It’s thin gruel, it’s clutching at straws, and it’s damn statistics. And moreover it repeats the myth that dark matter must consist of particles. It’s like relativity never happened. Take a look at the Foundation of the General Theory Relativity, Doc 30 page 185: “the energy of the gravitational field shall act gravitatively in the same way as any other kind of energy”. That energy is spatial energy, it doesn’t consist of particles, and yet it has a mass equivalence and a gravitational effect. A gravitational field is inhomogeneous space, see But “the FLRW metric starts with the assumption of homogeneity and isotropy of space”. And so relativity remains the Cinderella of contemporary physics.

  3. Robert L. Oldershaw

    OK. But if this latest gambit for particle dark matter turns out to be yet one more in a decades-long series of false hints, false positives, false leads and much wasted time/money, will our heroic particle dark matter theorists admit that they might have been leading us astray for all those decades?

    Will other physicists, the scientific community and science journalists start demanding equal time for astrophysical dark matter candidates.

    Hypothetical WIMPs, axions and sterile (indeed!) neutrinos are not the only game in dark matter town. Why did we ever assume they were?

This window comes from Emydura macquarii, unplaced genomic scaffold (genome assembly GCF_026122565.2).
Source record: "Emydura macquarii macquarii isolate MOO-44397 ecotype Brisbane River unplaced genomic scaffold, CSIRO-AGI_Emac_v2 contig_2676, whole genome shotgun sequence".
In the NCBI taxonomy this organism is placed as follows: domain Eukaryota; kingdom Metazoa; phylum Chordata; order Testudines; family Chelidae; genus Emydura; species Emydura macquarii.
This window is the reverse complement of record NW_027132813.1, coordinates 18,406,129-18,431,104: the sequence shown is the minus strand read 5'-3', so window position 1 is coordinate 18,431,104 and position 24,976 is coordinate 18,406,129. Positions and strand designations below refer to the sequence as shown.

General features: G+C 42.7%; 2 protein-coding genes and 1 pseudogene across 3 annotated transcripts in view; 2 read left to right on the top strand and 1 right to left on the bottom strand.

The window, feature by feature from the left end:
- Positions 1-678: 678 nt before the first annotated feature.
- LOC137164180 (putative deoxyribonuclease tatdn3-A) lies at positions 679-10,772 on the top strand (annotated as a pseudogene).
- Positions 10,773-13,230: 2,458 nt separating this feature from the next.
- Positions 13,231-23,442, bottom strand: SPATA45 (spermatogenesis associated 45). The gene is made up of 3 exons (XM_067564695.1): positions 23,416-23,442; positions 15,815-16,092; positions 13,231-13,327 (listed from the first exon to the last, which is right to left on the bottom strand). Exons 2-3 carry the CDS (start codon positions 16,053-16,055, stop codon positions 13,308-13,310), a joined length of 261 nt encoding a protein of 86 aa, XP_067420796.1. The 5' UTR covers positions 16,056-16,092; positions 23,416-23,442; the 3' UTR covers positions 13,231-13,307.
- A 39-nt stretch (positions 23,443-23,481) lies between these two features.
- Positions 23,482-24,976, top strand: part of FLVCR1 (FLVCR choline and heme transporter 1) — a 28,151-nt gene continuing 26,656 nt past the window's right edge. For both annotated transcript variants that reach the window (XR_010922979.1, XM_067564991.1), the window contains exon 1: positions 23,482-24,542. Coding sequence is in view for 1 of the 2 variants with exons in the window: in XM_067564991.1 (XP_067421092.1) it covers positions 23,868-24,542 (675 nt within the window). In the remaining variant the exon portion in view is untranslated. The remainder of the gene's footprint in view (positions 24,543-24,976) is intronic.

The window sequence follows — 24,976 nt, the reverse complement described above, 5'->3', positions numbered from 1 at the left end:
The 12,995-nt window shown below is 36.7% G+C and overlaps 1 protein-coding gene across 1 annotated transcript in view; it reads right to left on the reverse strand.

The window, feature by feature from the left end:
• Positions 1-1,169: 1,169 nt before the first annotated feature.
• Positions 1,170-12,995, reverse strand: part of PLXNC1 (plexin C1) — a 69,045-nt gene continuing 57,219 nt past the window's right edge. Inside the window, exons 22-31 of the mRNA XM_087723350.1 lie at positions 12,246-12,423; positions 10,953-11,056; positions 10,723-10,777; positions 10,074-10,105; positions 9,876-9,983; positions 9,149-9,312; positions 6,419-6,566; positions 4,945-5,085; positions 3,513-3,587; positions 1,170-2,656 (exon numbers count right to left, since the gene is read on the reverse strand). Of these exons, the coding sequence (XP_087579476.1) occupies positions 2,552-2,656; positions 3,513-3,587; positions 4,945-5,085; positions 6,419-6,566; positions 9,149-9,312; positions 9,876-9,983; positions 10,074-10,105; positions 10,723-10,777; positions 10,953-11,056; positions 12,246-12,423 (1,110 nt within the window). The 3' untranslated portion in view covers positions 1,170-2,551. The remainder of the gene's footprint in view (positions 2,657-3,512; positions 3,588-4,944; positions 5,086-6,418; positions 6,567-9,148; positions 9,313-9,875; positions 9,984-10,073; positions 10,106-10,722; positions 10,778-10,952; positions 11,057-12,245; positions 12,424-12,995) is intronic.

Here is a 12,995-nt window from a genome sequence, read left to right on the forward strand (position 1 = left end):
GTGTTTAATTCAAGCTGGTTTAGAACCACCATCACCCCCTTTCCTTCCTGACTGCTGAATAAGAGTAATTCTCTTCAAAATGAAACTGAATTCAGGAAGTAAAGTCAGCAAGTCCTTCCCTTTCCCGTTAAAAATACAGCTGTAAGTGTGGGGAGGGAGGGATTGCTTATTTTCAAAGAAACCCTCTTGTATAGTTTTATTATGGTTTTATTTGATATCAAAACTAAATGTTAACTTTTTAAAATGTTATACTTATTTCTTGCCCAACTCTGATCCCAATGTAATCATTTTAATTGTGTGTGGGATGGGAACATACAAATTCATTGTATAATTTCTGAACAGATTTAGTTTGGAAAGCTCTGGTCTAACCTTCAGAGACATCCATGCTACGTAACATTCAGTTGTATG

• John Duffield

      “…will our heroic particle dark matter theorists admit that they might have been leading us astray for all those decades?”

      No. They don’t mention the alternative relativity solutions, and they even delete comments that refer to them. They aren’t honest. They are promoting “their” hypotheses and denying their competitors any airtime.

      • Robert L. Oldershaw

        As the Talking Heads song goes: “Same as it ever was”.

        Only new empirical can sort it out, as was the case for the Ptolemaic/Galilean controversy, atomic theory and Relativity.

        If the whole “WIMP” hypothesis turns out to be wrong and fundamentally misguided, imagine the loss of time, money and careers that could have been spent more productively.

        It never should have been “the only game in town”, but that is the way it has been treated for decades.

  4. M. Asghar

    Scientific work is hard, even longwinded and iterative in any domain and nothing comes down as a revelation save for those who do not pass days and nights sleepless.

  5. Gary Conner

    We live in exciting times. This could prove to be another red herring, or, the most important discovery of the 21st century. I am content to await further research for now.

  6. Trackback: Sterile Neutrinos als Dunkle Materie? – Hier wohnen Drachen

  7. Trackback: Dying Flash from DM - maybe